Besides offering good birding conditions, springtime treats visitors to a colorful succession of the so-called ephemerals, the early-blooming wildflowers that emerge in early spring and disappear by early summer. Early bloomers such as Hepatica, Bloodroot, Wild Ginger, and Dutchman’s Breeches give way to others, such as Spring Beauty, Bellwort, and Trout Lily. Not often spotted but known to this area, the Dwarf Trout Lily is a Minnesota endemic species, found only in Rice, Goodhue, and Steele Counties and nowhere else on earth. Spring ephemerals take advantage of the period of sunlight before trees and shrubs fully leaf out, and most then set seed and wither. However, some maintain parts of their plant throughout the summer, such as Jack-in-the-Pulpit, Rue Anemone, and Wild Ginger. Other species bloom in summer or even fall, such as the Bottle Gentian (see the Photo Gallery).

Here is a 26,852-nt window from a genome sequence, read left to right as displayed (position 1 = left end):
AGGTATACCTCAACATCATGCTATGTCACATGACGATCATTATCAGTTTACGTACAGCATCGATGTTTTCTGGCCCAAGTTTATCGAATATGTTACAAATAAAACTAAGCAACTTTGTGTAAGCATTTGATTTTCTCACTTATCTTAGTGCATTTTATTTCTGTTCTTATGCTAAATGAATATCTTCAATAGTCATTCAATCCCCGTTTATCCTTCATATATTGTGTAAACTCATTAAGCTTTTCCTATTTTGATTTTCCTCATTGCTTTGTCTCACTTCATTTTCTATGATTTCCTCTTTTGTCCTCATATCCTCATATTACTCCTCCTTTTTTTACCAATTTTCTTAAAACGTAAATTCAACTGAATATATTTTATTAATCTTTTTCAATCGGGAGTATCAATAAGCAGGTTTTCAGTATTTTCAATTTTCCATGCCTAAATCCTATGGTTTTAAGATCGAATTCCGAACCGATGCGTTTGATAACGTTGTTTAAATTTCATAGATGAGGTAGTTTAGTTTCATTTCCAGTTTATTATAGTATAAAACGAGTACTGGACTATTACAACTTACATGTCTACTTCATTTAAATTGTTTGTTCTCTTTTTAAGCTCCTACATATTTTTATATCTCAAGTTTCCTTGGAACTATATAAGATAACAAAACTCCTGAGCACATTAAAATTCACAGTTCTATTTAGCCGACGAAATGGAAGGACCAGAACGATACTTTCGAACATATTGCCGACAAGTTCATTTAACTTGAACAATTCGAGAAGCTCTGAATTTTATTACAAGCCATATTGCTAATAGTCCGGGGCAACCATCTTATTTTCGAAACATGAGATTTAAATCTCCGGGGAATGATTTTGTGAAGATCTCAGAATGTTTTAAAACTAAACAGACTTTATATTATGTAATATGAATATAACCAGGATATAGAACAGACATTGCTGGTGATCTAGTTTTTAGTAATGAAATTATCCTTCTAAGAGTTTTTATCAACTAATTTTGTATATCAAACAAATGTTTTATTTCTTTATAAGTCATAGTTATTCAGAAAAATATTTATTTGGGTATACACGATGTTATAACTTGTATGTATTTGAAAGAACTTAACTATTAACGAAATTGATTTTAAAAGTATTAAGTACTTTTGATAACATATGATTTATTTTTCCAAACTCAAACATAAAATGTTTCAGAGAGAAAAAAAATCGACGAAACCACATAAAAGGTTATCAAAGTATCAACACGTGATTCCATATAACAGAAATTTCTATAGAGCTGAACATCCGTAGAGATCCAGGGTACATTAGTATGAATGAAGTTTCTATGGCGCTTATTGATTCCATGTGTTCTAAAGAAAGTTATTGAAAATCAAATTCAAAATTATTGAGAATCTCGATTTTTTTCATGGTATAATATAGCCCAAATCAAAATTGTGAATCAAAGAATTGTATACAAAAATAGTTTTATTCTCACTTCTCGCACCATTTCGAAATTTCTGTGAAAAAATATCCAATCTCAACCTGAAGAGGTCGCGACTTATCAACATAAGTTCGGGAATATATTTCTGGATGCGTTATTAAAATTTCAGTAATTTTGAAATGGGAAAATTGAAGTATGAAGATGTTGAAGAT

These wildflowers are just one part of a wide variety of vegetation in the 800-plus acres of Cannon River Wilderness Area. Some of the plant communities, such as the calcareous fen, bluff prairie, and floodplain forest, are quite rare in Minnesota. Some were identified by the 1990 Minnesota County Biological Survey as being of high quality. Low areas in the river floodplain include examples of flood plain forest, hardwood swamps, shrub wetland, wet meadow, calcareous fen, and lowland hardwood forest. The upland areas of the park are dominated by the maple-basswood forest type that once covered much of the Big Woods region of Minnesota, but there are also areas of oak forest, dry oak savanna, and dry prairie (see also Interpretive Signage for the text on signs in the park). Along the paths, visitors will find such individual species as Black Walnut, Hackberry, Wild Black Cherry, and varieties of ash and willow. The park’s surrounding areas are primarily agricultural, and within the park there are old-field remnants that are in the process of succeeding to forest. Some areas have been actively reforested through tree and shrub plantings.